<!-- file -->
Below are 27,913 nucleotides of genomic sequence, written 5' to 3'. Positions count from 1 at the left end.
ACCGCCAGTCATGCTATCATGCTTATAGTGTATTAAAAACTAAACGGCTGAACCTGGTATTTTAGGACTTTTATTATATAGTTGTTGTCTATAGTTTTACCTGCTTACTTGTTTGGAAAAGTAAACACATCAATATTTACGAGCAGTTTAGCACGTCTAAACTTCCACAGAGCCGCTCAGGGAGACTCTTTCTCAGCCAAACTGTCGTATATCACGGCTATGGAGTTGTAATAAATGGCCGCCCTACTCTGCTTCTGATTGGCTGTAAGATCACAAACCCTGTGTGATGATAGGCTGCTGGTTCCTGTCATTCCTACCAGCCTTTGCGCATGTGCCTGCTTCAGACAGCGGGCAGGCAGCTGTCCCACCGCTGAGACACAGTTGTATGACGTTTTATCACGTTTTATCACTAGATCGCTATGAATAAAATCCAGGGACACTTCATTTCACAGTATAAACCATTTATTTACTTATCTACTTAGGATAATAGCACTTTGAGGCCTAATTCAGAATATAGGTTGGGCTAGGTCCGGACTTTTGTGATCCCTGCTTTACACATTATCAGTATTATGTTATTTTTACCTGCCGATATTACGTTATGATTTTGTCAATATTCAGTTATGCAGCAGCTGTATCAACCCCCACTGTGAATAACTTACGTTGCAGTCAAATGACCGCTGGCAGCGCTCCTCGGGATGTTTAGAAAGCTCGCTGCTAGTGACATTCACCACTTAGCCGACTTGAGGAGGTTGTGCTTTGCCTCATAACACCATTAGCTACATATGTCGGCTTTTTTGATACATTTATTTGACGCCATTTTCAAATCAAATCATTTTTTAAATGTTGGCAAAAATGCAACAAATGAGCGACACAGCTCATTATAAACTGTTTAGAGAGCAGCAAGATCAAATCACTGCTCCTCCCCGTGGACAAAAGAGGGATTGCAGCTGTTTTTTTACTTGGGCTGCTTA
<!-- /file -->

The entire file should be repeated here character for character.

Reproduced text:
Below are 27,913 nucleotides of genomic sequence, written 5' to 3'. Positions count from 1 at the left end.
ACCGCCAGTCATGCTATCATGCTTATAGTGTATTAAAAACTAAACGGCTGAACCTGGTATTTTAGGACTTTTATTATATAGTTGTTGTCTATAGTTTTACCTGCTTACTTGTTTGGAAAAGTAAACACATCAATATTTACGAGCAGTTTAGCACGTCTAAACTTCCACAGAGCCGCTCAGGGAGACTCTTTCTCAGCCAAACTGTCGTATATCACGGCTATGGAGTTGTAATAAATGGCCGCCCTACTCTGCTTCTGATTGGCTGTAAGATCACAAACCCTGTGTGATGATAGGCTGCTGGTTCCTGTCATTCCTACCAGCCTTTGCGCATGTGCCTGCTTCAGACAGCGGGCAGGCAGCTGTCCCACCGCTGAGACACAGTTGTATGACGTTTTATCACGTTTTATCACTAGATCGCTATGAATAAAATCCAGGGACACTTCATTTCACAGTATAAACCATTTATTTACTTATCTACTTAGGATAATAGCACTTTGAGGCCTAATTCAGAATATAGGTTGGGCTAGGTCCGGACTTTTGTGATCCCTGCTTTACACATTATCAGTATTATGTTATTTTTACCTGCCGATATTACGTTATGATTTTGTCAATATTCAGTTATGCAGCAGCTGTATCAACCCCCACTGTGAATAACTTACGTTGCAGTCAAATGACCGCTGGCAGCGCTCCTCGGGATGTTTAGAAAGCTCGCTGCTAGTGACATTCACCACTTAGCCGACTTGAGGAGGTTGTGCTTTGCCTCATAACACCATTAGCTACATATGTCGGCTTTTTTGATACATTTATTTGACGCCATTTTCAAATCAAATCATTTTTTAAATGTTGGCAAAAATGCAACAAATGAGCGACACAGCTCATTATAAACTGTTTAGAGAGCAGCAAGATCAAATCACTGCTCCTCCCCGTGGACAAAAGAGGGATTGCAGCTGTTTTTTTACTTGGGCTGCTTA